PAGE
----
A tool addresses human problems by amplifying human capabilities
Tools are everywhere around us. Thanks to our smart (and lethal) tools (i.e. bow and arrow) we have managed to box our way up to the top of the food chain. I would even dare to argue that our tools are exactly what shape us as a human species, but that’s a story for another day. We use tools, we invent new ones, and they become extensions of our very being.
This blog post dedicated to the definition of a tool. What is a tool? What makes a good tool? And what does the second law of thermodynamics have to do with it?
What is a tool?
Let’s start with the definition of a tool. For my definition of a tool I will use Bret Victor’s definition from his essay A brief rant on the future of interaction design.
A tool addresses human problems by amplifying human capabilities.
A great tool fits two sides
A tool is a thing that converts what we can do (our capability) into something we want to do (solve a problem).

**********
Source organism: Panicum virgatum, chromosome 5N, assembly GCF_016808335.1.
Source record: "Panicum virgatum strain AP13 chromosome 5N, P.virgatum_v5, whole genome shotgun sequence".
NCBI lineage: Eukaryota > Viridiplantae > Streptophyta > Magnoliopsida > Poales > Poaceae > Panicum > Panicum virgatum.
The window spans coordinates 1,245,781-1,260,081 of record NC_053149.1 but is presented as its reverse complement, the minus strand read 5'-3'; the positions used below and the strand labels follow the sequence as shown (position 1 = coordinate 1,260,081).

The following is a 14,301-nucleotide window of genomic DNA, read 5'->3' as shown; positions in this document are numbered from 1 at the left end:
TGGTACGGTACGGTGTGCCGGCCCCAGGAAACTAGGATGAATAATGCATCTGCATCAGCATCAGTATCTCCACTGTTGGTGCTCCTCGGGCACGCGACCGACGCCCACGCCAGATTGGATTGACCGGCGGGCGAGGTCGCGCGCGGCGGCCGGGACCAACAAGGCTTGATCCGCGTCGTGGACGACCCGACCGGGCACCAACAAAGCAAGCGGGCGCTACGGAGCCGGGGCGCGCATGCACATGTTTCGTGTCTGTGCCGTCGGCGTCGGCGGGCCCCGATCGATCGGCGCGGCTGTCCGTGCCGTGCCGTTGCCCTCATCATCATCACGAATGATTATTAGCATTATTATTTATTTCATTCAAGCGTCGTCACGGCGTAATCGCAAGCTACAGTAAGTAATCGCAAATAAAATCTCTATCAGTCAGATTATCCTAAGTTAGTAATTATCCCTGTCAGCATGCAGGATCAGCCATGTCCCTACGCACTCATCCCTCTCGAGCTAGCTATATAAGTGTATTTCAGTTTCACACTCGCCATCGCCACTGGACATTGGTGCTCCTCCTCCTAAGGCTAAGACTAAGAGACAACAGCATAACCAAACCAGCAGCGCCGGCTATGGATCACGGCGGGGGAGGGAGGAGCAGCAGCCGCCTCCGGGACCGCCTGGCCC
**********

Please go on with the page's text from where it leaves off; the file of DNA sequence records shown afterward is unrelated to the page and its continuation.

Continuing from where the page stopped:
A great tool is designed to fit both sides. The hammerhead fits perfectly on the problem (the nail we think needs driving in) and the handle fits perfectly on the person that is going to use the tool.
I like this definition of a tool because it describes transforming our human capabilities into something that we want to do. This definition is consistent with the second law of thermodynamics which states that energy can not be created nor destroyed. Thus, a tool can never create or destroy energy, it can only redirect it.
Consider the humble axe. We transform rotational energy from our body into the side of the blade. The total energy throughout the whole swing remains the same, what matters is where we redirect the force to!
That’s it! So what does this mean to you? Not much, really. I just urge you to sometimes stop and think of this definition of a tool. Does the tool fit the problem well? Does it fit the user’s hands? Is force being redirected efficiently? Can we improve the tool’s head or handle?
Just to repeat: A tool addresses human problems by amplifying human capabilities. A good tool fits these two parts well. On the one end the tool should fit the problem, and on the other end it should fit the end user.